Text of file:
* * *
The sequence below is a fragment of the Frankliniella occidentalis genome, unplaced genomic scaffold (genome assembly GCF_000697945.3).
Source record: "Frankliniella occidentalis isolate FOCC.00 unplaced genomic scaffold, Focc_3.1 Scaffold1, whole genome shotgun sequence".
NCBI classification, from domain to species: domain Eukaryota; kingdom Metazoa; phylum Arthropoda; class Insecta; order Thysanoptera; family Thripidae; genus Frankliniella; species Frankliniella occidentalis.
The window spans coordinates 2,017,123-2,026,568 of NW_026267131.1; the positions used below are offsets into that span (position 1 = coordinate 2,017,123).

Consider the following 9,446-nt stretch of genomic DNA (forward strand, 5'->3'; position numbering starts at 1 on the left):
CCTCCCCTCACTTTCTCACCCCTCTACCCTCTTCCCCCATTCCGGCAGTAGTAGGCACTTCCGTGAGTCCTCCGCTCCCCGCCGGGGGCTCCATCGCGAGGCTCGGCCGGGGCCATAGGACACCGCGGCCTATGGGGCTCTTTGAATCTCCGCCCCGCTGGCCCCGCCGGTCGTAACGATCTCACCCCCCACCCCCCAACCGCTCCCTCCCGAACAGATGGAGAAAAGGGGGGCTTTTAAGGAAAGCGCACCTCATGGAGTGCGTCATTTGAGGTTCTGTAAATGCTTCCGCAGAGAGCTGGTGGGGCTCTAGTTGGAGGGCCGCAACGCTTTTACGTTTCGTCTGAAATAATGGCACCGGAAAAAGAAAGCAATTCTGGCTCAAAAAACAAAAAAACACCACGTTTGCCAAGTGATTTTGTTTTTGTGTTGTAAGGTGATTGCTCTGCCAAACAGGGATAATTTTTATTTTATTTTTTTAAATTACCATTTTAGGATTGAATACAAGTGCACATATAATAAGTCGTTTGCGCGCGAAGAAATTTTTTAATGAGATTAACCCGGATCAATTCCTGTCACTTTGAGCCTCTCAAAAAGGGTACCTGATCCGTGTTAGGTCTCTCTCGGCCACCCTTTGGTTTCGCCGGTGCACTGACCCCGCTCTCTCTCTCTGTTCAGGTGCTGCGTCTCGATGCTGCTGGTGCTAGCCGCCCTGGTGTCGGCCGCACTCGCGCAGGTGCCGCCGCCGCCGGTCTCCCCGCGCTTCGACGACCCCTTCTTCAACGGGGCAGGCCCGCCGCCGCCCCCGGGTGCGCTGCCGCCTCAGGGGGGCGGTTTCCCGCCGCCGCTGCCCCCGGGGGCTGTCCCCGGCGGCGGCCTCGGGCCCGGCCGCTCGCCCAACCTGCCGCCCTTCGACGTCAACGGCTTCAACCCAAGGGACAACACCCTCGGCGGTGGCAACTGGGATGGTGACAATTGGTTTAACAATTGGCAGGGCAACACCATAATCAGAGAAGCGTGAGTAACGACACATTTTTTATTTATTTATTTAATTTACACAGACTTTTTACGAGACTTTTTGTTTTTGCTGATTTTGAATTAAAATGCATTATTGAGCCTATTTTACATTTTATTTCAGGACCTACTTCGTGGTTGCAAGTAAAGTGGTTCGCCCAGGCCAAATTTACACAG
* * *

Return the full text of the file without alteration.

The sequence below is a fragment of the Frankliniella occidentalis genome, unplaced genomic scaffold (genome assembly GCF_000697945.3).
Source record: "Frankliniella occidentalis isolate FOCC.00 unplaced genomic scaffold, Focc_3.1 Scaffold1, whole genome shotgun sequence".
NCBI classification, from domain to species: domain Eukaryota; kingdom Metazoa; phylum Arthropoda; class Insecta; order Thysanoptera; family Thripidae; genus Frankliniella; species Frankliniella occidentalis.
The window spans coordinates 2,017,123-2,026,568 of NW_026267131.1; the positions used below are offsets into that span (position 1 = coordinate 2,017,123).

Consider the following 9,446-nt stretch of genomic DNA (forward strand, 5'->3'; position numbering starts at 1 on the left):
CCTCCCCTCACTTTCTCACCCCTCTACCCTCTTCCCCCATTCCGGCAGTAGTAGGCACTTCCGTGAGTCCTCCGCTCCCCGCCGGGGGCTCCATCGCGAGGCTCGGCCGGGGCCATAGGACACCGCGGCCTATGGGGCTCTTTGAATCTCCGCCCCGCTGGCCCCGCCGGTCGTAACGATCTCACCCCCCACCCCCCAACCGCTCCCTCCCGAACAGATGGAGAAAAGGGGGGCTTTTAAGGAAAGCGCACCTCATGGAGTGCGTCATTTGAGGTTCTGTAAATGCTTCCGCAGAGAGCTGGTGGGGCTCTAGTTGGAGGGCCGCAACGCTTTTACGTTTCGTCTGAAATAATGGCACCGGAAAAAGAAAGCAATTCTGGCTCAAAAAACAAAAAAACACCACGTTTGCCAAGTGATTTTGTTTTTGTGTTGTAAGGTGATTGCTCTGCCAAACAGGGATAATTTTTATTTTATTTTTTTAAATTACCATTTTAGGATTGAATACAAGTGCACATATAATAAGTCGTTTGCGCGCGAAGAAATTTTTTAATGAGATTAACCCGGATCAATTCCTGTCACTTTGAGCCTCTCAAAAAGGGTACCTGATCCGTGTTAGGTCTCTCTCGGCCACCCTTTGGTTTCGCCGGTGCACTGACCCCGCTCTCTCTCTCTGTTCAGGTGCTGCGTCTCGATGCTGCTGGTGCTAGCCGCCCTGGTGTCGGCCGCACTCGCGCAGGTGCCGCCGCCGCCGGTCTCCCCGCGCTTCGACGACCCCTTCTTCAACGGGGCAGGCCCGCCGCCGCCCCCGGGTGCGCTGCCGCCTCAGGGGGGCGGTTTCCCGCCGCCGCTGCCCCCGGGGGCTGTCCCCGGCGGCGGCCTCGGGCCCGGCCGCTCGCCCAACCTGCCGCCCTTCGACGTCAACGGCTTCAACCCAAGGGACAACACCCTCGGCGGTGGCAACTGGGATGGTGACAATTGGTTTAACAATTGGCAGGGCAACACCATAATCAGAGAAGCGTGAGTAACGACACATTTTTTATTTATTTATTTAATTTACACAGACTTTTTACGAGACTTTTTGTTTTTGCTGATTTTGAATTAAAATGCATTATTGAGCCTATTTTACATTTTATTTCAGGACCTACTTCGTGGTTGCAAGTAAAGTGGTTCGCCCAGGCCAAATTTACACAG